How can I talk to my loved one more effectively about incontinence?
Discussing incontinence with a loved one is something many family caregivers try to avoid. It's a topic that's often swept under the rug simply to forgo an uncomfortable conversation. As with most things, ignoring the problem only makes it worse. Don't let your loved one suffer in silence. Creating a dialogue is an essential step towards getting someone you love the care they deserve. Here are a few tips on how to discuss incontinence in a comfortable, respectful way.
EASE INTO THE CONVERSATION
Incontinence is not a word everyone is familiar with or comfortable using right away. In the beginning of discussions, use phrases like bladder leaks or loss of bladder control to describe incontinence, or ask if they wear pads for bladder leakage. Pay close attention to their responses and use the same language as they do to describe incontinence. Always be mindful of their feelings, and empathize with their experiences whenever you can. Don't blame them for not taking action or seeking treatment. Your loved one will be more open to discussion if they feel understood and respected.
ASSURE THEM IT'S COMMON
Tell your loved one that incontinence is not a disease. It's a symptom that affects nearly 25 million Americans every year, particularly in the senior population. In fact, as many as 1 in 4 women experience some degree of bladder leakage. Your loved one may feel embarrassed or ashamed, so emphasize that they are not alone. You may even want to introduce them to online forums and communities for those living with incontinence. Fostering a sense of community and belonging can help them accept incontinence and seek treatment.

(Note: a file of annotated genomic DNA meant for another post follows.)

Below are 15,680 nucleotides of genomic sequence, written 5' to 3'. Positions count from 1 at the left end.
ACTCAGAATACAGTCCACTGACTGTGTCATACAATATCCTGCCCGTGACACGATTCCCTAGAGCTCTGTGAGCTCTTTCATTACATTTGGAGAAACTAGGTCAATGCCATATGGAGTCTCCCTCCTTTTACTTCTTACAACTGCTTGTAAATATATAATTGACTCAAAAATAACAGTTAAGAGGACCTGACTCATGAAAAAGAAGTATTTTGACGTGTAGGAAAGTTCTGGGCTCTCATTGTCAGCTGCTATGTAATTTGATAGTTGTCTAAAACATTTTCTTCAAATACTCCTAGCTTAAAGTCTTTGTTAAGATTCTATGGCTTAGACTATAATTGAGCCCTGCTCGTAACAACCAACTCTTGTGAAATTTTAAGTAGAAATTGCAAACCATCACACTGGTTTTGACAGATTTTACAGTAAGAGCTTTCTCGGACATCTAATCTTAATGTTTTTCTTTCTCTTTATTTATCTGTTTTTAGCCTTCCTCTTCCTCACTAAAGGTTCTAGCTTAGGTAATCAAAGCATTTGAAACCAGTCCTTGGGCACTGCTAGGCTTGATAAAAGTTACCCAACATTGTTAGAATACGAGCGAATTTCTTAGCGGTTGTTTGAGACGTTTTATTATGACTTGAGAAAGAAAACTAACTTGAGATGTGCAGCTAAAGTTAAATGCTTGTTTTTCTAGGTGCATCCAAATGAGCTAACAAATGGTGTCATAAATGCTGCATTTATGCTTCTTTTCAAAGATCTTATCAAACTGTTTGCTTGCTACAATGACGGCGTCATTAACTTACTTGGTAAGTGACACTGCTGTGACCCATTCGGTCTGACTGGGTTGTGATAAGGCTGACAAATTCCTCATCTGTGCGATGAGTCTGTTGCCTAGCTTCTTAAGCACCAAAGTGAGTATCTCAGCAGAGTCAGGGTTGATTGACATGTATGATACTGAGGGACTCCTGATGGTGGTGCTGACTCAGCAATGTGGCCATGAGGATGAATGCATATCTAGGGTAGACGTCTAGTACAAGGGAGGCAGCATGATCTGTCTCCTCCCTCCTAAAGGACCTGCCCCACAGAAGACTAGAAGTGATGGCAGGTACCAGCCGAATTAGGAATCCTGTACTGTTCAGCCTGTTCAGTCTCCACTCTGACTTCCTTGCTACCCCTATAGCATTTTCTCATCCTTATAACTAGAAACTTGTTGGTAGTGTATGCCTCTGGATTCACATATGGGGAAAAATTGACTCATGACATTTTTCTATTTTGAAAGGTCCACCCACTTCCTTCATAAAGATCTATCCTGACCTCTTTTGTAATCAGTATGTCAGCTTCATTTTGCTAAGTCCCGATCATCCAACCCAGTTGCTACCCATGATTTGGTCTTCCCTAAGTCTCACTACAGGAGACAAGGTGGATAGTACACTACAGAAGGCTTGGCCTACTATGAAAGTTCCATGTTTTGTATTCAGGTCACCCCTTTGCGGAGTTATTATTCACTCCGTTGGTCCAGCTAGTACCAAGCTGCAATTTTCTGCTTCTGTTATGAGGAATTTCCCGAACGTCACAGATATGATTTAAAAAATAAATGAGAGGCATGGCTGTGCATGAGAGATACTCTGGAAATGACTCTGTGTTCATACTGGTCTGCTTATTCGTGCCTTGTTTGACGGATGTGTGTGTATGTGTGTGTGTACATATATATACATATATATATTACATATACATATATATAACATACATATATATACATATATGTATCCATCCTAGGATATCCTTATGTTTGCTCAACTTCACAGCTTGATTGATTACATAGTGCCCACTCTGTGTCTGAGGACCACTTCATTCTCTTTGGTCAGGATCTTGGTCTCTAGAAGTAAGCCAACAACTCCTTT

PROVIDE THEM WITH SOLUTIONS
The goal is to properly manage incontinence, so keep the conversation solutions-focused. Encourage your loved one to visit a physician, who can properly assess their incontinence and provide the best solutions. Remind them that you are there to support them every step of the way and that, ultimately, anyone can live a full life with proper incontinence management.
ASK A PREVAIL ENURSE™
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